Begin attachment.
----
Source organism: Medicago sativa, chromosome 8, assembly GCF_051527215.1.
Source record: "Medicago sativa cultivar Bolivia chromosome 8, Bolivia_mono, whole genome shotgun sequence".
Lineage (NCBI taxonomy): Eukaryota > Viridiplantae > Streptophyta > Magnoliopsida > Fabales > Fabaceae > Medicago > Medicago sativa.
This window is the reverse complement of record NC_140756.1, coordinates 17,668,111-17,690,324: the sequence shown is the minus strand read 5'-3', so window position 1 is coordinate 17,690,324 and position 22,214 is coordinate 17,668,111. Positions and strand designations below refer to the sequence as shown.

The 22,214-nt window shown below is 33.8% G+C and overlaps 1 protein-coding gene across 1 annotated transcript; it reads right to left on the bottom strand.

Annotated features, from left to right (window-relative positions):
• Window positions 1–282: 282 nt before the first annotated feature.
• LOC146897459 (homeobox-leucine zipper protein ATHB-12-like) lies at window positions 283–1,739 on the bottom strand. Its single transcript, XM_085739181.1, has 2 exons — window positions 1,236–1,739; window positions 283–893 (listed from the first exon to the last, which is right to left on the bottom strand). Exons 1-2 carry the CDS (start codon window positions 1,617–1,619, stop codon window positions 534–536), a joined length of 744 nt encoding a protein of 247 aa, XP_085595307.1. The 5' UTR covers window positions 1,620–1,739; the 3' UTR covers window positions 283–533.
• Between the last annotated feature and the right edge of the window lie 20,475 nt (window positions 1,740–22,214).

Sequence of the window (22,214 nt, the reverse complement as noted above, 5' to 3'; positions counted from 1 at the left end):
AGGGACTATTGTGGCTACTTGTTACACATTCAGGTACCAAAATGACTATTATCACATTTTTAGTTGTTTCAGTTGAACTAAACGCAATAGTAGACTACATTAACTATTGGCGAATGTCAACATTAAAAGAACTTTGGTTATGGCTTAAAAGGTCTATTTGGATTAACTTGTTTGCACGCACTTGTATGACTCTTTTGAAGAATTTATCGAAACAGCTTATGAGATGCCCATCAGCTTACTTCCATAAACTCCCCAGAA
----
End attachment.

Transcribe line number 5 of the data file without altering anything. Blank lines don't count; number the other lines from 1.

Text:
The 22,214-nt window shown below is 33.8% G+C and overlaps 1 protein-coding gene across 1 annotated transcript; it reads right to left on the bottom strand.